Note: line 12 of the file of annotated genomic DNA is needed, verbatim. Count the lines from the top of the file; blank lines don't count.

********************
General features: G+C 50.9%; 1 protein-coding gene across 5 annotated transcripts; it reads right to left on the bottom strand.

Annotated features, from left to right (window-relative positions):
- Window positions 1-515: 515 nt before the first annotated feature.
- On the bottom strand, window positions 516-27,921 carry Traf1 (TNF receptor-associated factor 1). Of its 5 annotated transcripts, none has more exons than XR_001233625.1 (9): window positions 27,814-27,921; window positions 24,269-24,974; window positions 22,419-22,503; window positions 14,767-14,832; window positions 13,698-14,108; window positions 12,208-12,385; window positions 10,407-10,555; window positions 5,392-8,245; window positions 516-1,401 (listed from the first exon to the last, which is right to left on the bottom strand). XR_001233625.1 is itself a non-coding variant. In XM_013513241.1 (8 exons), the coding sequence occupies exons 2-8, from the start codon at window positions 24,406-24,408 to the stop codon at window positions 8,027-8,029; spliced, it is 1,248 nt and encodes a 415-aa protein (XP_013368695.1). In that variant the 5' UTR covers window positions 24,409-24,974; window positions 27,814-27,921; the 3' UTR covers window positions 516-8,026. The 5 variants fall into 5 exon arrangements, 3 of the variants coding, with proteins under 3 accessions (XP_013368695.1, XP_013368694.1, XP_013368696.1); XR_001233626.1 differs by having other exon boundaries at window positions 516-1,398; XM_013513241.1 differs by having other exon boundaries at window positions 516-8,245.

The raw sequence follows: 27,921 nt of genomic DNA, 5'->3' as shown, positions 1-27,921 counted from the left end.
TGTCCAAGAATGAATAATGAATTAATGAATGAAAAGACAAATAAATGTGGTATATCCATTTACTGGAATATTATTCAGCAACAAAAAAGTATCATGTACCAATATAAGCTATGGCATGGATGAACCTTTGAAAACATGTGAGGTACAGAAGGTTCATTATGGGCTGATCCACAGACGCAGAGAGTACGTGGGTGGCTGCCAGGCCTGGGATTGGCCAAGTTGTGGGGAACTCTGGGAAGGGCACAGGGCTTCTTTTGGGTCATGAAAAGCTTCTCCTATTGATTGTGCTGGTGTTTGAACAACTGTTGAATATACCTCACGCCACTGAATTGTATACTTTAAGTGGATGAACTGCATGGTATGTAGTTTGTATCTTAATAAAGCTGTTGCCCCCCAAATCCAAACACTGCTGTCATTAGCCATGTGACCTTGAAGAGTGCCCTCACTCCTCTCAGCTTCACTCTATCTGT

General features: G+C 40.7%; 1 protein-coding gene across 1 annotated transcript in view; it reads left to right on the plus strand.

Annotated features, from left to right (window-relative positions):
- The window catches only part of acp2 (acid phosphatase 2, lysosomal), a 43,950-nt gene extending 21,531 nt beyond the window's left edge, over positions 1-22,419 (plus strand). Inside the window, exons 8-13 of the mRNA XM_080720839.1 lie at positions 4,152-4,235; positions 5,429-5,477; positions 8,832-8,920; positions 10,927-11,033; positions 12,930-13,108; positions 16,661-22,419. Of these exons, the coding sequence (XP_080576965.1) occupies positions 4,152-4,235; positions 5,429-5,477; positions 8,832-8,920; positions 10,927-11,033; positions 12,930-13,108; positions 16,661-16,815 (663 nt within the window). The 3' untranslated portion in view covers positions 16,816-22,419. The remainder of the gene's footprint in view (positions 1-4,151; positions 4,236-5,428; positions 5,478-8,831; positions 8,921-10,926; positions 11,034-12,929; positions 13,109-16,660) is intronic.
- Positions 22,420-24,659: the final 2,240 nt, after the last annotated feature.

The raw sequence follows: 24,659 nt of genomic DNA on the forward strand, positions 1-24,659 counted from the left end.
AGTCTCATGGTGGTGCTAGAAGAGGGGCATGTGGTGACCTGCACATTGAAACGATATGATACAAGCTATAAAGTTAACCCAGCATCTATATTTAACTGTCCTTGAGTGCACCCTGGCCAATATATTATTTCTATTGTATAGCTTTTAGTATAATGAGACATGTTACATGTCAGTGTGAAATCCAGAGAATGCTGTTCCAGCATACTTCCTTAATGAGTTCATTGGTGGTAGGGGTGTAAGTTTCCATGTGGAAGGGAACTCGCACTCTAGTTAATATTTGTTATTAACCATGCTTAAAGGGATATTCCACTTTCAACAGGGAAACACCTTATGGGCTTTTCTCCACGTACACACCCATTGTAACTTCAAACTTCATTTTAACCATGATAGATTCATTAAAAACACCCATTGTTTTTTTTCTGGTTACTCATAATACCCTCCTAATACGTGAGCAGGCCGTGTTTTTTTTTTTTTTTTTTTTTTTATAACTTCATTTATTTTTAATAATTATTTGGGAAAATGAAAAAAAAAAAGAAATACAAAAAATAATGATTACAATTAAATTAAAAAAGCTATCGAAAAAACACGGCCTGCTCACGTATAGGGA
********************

AGTCTCATGGTGGTGCTAGAAGAGGGGCATGTGGTGACCTGCACATTGAAACGATATGATACAAGCTATAAAGTTAACCCAGCATCTATATTTAACTGTCCTTGAGTGCACCCTGGCCAATATATTATTTCTATTGTATAGCTTTTAGTATAATGAGACATGTTACATGTCAGTGTGAAATCCAGAGAATGCTGTTCCAGCATACTTCCTTAATGAGTTCATTGGTGGTAGGGGTGTAAGTTTCCATGTGGAAGGGAACTCGCACTCTAGTTAATATTTGTTATTAACCATGCTTAAAGGGATATTCCACTTTCAACAGGGAAACACCTTATGGGCTTTTCTCCACGTACACACCCATTGTAACTTCAAACTTCATTTTAACCATGATAGATTCATTAAAAACACCCATTGTTTTTTTTCTGGTTACTCATAATACCCTCCTAATACGTGAGCAGGCCGTGTTTTTTTTTTTTTTTTTTTTTTTATAACTTCATTTATTTTTAATAATTATTTGGGAAAATGAAAAAAAAAAAGAAATACAAAAAATAATGATTACAATTAAATTAAAAAAGCTATCGAAAAAACACGGCCTGCTCACGTATAGGGA